Washington Gov. Jay Inslee, in the latest installment of his ever-growing climate platform for his presidential campaign, is proposing to ban hydraulic fracturing, or fracking, nationwide.
So far in the 2020 Democratic primary race, Inslee has repeatedly pushed the boundaries of what a comprehensive strategy for combating the climate crisis looks like, previously proposing to retire all US coal plants by 2030, vowing to galvanize $9 trillion in climate-related spending in the next decade, and leading the call for a climate-only debate.
Inslee’s fourth climate proposal, out Monday morning, continues this trend.
In his “Freedom From Fossil Fuels Plan,” which runs 27 pages long, Inslee is the first candidate to propose a blanket fracking ban, likely through an act by Congress. Inslee is effectively saying he wants to ban oil and gas drilling, since most new wells in the US rely on fracking.
In an effort to show his credentials, Inslee noted in the plan that Washington state banned fracking this year. But Washington has minimal oil and gas reserves, so this policy achievement was largely symbolic.
Inslee’s new plan also proposes to ban all new fossil fuel leasing on federal land and offshore waters starting on his first day in the White House. Additionally, he pledges to end fossil fuel subsidies, such as through repealing tax credits that benefit the coal, gas, and oil industries; to put a price on climate pollution; and to require federal agencies apply a “climate test” when considering proposals for new fossil fuel infrastructure, including pipelines.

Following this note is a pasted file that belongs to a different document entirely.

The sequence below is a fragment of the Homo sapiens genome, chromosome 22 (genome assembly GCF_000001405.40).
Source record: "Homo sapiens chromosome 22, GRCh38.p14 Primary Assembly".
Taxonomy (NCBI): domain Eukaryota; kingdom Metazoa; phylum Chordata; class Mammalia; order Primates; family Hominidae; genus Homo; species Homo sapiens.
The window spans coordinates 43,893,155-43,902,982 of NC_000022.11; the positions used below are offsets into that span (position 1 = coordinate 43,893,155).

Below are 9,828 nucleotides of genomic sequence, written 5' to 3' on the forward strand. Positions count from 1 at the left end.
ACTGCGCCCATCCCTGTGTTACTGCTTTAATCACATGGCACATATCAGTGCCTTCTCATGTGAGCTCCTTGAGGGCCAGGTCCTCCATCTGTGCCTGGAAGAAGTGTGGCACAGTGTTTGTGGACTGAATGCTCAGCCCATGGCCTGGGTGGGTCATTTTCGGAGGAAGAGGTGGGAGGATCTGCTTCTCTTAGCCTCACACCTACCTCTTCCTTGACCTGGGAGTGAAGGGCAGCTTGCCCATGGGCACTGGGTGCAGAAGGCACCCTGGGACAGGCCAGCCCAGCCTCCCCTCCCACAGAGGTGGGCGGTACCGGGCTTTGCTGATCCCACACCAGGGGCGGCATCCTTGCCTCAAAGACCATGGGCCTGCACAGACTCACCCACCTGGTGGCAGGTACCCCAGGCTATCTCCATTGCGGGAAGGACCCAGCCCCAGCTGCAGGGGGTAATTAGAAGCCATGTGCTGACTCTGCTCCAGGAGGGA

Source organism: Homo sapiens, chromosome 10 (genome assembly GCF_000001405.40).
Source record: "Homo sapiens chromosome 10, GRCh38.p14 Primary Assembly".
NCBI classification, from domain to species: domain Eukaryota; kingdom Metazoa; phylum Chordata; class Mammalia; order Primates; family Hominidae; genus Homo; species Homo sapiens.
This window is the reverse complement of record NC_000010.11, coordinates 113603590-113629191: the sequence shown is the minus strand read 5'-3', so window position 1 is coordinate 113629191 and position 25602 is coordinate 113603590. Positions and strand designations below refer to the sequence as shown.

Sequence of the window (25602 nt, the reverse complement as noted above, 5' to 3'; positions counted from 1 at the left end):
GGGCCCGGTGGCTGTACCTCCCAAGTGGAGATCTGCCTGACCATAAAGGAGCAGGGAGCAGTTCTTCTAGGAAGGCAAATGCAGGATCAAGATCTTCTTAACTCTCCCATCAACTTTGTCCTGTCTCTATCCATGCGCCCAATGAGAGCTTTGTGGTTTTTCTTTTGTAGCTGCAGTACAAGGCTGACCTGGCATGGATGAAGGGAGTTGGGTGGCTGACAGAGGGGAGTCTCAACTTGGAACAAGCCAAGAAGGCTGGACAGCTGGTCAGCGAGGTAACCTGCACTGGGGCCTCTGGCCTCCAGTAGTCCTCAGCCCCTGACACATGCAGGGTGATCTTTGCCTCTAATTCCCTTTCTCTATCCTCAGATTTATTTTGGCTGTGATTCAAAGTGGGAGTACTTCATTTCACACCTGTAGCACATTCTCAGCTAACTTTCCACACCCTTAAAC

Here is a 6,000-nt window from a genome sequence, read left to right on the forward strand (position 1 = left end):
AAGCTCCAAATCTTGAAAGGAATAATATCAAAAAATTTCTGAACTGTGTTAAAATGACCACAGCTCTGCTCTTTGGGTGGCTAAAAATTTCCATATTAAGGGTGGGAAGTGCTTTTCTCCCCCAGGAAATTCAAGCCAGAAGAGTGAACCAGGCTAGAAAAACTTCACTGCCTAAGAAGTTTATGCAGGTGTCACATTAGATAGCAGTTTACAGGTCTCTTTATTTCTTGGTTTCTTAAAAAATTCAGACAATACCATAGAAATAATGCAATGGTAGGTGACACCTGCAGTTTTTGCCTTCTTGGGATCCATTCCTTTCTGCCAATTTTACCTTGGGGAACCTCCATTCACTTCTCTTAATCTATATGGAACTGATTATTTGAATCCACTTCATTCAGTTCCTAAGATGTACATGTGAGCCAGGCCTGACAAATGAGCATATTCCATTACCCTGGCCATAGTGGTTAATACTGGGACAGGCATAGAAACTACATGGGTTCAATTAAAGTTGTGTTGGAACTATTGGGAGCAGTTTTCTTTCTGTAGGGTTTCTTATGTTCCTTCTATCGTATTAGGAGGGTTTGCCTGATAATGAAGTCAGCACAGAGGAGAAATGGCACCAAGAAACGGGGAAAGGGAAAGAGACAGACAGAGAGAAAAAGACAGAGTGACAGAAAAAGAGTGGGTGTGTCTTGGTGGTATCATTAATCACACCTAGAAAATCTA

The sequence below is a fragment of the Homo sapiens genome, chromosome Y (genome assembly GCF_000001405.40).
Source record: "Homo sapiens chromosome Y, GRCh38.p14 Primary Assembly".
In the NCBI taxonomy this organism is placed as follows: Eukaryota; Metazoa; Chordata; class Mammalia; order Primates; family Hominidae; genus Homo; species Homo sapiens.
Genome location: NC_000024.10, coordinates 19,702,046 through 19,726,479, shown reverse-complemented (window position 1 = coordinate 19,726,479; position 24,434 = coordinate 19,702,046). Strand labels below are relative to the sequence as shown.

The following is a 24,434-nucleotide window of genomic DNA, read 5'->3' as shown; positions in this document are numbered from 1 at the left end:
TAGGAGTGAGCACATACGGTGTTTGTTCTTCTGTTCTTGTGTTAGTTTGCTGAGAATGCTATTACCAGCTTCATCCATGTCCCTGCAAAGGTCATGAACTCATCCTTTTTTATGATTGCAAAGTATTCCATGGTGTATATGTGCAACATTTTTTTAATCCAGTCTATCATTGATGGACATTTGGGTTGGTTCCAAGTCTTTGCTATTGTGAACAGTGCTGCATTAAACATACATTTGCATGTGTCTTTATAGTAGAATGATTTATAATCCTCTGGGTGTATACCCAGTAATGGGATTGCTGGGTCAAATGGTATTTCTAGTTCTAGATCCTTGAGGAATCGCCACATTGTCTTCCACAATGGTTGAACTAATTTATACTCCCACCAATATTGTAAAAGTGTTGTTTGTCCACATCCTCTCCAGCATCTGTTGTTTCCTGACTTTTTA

Some of these proposals have been pushed already by other candidates. For example, Massachusetts Sen. Elizabeth Warren was the first to propose banning new fossil fuel leases on public lands and South Bend Mayor Pete Buttigieg has supported a carbon pricing system.
The Democratic candidates are increasingly blending together on the broader issues around climate change. They’ve basically all said acting on climate change is a top issue, a handful have rolled out detailed climate plans, and already 18 candidates, including Inslee, have signed the “no fossil fuel money” pledge agreeing not to take $200 or more from fossil fuel executives, as well as industry lobbyists and political action committees.